Mr. Lynch is one of the people helping Mr. Paterson answer all that door-knocking. Governor Paterson hired away an associate at Mr. Lynch’s consulting firm, Luther Smith (with Mr. Lynch’s blessing). One former aide said that Mr. Smith will, in essence, act as a mediator between various combustible factions now commingling on the second floor. According to the aide, they include Spitzer loyalists and longtime Paterson aides: Mr. Paterson’s chief of staff, Charles O’Byrne, and Michael Jones-Bey, Mr. Paterson’s former chief of staff, who is expected to rejoin.
At the same time, Mr. Paterson is going to have to reckon with the reality that he’s going to be receiving lots of advice from outside his camp, as he prepares to negotiate a budget with the entrenched leaders of the State Senate and Assembly.
As Representative Jose Serrano, who was in Albany for the swearing-in, bluntly put it: “You cannot be a successful governor if you confront the Legislature. Every governor, every president in the history of the world found out that if they confront the legislative body, they get nowhere.”
Where, exactly, Mr. Paterson wants to go is still an open question. His agenda, like his administration, is still very much in formation.
“It ain’t a week to figure everything out,” Mr. Lynch said. “He’s got a week, and he’s got to be on the job working. And normal transitions are at least 60 days, November to January. He doesn’t have that time. So, he’s got to start this process going, and at the same time, he’s got to figure out how to really do a transition. My advice to him is go slow, assess the people he has now, to see what’s good and what’s bad and move from there.”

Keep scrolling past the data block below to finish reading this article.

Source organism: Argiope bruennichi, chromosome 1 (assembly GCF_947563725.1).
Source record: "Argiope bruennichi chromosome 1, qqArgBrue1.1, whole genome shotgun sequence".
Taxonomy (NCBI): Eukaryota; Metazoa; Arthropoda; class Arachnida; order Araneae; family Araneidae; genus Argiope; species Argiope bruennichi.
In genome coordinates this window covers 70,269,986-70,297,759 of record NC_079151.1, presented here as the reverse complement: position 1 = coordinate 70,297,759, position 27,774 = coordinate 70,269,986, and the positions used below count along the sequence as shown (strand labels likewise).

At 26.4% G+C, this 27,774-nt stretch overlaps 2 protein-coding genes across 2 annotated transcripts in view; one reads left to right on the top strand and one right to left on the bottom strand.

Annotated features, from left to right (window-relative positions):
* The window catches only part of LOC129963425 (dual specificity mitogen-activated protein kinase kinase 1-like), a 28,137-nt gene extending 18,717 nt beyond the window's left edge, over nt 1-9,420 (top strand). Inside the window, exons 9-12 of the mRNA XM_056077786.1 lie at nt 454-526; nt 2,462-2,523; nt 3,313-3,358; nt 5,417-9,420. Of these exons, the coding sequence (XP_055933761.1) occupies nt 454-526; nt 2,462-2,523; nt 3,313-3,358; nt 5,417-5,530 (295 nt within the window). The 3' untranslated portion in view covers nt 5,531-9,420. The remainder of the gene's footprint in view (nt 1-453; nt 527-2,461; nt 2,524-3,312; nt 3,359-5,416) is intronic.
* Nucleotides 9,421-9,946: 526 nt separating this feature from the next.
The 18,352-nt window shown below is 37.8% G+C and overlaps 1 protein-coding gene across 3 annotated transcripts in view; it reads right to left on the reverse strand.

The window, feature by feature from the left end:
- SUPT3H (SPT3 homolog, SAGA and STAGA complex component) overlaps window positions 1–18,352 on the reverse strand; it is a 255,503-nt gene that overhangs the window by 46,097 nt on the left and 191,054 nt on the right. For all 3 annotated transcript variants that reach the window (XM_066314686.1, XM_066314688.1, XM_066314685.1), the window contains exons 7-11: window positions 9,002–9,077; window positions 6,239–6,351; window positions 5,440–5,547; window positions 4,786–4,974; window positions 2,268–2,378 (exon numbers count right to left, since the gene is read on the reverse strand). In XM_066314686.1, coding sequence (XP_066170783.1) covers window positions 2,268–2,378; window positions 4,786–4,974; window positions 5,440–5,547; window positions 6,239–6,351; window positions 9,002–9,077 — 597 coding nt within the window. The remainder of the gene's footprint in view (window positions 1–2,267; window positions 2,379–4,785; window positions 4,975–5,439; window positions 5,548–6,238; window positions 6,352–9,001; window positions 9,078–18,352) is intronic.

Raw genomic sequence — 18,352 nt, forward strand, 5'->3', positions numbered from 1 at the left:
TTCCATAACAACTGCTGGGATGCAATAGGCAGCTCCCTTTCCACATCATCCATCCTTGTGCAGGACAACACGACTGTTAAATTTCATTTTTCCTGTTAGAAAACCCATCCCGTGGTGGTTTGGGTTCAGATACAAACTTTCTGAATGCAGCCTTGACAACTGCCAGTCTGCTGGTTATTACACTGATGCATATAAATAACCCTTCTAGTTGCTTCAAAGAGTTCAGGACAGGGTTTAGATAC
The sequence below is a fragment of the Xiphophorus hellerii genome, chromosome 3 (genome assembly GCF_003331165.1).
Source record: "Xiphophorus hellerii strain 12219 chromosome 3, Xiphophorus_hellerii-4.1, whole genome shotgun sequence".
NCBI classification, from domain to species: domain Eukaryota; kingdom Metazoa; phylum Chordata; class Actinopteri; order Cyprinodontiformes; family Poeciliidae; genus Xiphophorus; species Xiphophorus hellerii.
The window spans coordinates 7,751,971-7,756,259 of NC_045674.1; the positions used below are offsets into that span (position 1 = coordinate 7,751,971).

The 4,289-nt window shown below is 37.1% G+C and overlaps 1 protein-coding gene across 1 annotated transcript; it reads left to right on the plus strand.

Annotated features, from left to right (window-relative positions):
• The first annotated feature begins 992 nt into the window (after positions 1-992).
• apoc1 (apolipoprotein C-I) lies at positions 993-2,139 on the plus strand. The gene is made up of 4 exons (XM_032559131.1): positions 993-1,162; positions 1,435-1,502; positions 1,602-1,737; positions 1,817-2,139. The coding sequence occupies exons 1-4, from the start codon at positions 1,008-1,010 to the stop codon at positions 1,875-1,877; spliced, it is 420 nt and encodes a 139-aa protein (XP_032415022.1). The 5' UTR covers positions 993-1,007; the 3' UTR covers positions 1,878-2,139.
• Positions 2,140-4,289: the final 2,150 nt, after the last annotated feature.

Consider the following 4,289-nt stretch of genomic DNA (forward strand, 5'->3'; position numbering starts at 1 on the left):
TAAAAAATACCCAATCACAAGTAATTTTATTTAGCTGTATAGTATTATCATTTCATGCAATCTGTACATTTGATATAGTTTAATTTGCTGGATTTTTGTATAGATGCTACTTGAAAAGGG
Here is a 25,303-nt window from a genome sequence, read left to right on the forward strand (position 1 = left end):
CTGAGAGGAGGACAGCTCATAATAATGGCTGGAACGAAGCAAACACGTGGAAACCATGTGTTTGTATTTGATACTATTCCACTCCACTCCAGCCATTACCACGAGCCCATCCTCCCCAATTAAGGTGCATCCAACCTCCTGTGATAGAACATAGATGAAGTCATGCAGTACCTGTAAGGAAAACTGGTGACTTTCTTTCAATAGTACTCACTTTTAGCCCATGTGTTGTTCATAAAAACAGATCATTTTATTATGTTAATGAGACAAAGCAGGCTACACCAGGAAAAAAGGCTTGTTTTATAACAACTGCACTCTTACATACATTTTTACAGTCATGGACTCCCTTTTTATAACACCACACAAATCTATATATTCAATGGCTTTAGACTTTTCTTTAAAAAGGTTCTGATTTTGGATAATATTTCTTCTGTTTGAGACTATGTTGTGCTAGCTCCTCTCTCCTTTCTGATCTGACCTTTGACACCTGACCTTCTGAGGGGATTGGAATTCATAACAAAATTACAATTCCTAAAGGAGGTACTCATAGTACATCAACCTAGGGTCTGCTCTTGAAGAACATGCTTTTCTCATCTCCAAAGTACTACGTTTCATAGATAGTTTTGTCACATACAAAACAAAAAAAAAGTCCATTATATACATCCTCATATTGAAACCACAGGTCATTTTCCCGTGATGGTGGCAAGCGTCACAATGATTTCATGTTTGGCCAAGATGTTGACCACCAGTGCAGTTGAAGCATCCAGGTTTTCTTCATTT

Another source in the Paterson administration interviewed on the day of the swearing-in agreed that things were in transition, but said that with the $124 billion state budget due on April 1, there wouldn’t be much room for wholesale changes in the agenda. This source, told of Mr. Lynch’s comments, took the opportunity not to address the substance of them, but to suggest that Mr. Lynch shouldn’t be speaking for Mr. Paterson in the first place.
Amid the chaos of transition, lawmakers, lobbyists and activists are optimistic that the changeover represents a second chance to pitch their agendas.
Lobbyist James Featherstonhaugh said, “There’s lots of things I and other people just haven’t discussed with Governor Paterson or his staff, because at the time, they weren’t in the circle of people dealing with those issues.”
The head of the United Federation of Teachers, Randi Weingarten, said she hopes to squash plans to cap property taxes, which Mr. Spitzer favored and Mr. Paterson has not taken a position on since taking office.
Chung-Wha Hong, executive director of the New York Immigration Coalition, suggested that the Paterson era would represent a new opportunity to press for more rights and protections for immigrants after the failure of Mr. Spitzer’s driver’s license plan.
Representative Yvette Clarke of Brooklyn said she was “really concerned about his focus on minority- and women-owned business enterprises,” and that there was “definitely” a better chance of making that a priority now.
Councilman David Weprin said: “I think it’ll help the anti-congestion-pricing group, which I’m part of,” because “Governor Spitzer was committed to trying to get congestion pricing through, and I think he would have twisted some arms, and really lobbied for it. Governor Paterson, obviously no matter where he personally stands on the issue, is not going to use too much capital.”
It’s not possible that they’ll all get what they’re looking for. But despite that–and despite the PR bloodbath that has greeted the beginning of the Paterson era in Albany–a weird optimism persists. “I think the governor gave a clear indication that it’s going to be an administration of inclusion,” said Representative Gregory Meeks of Queens. “We’re going to see people from all parts of the state be part of it. We’re going to see that all kinds of ethnicities and religious groups will be there. And competency.”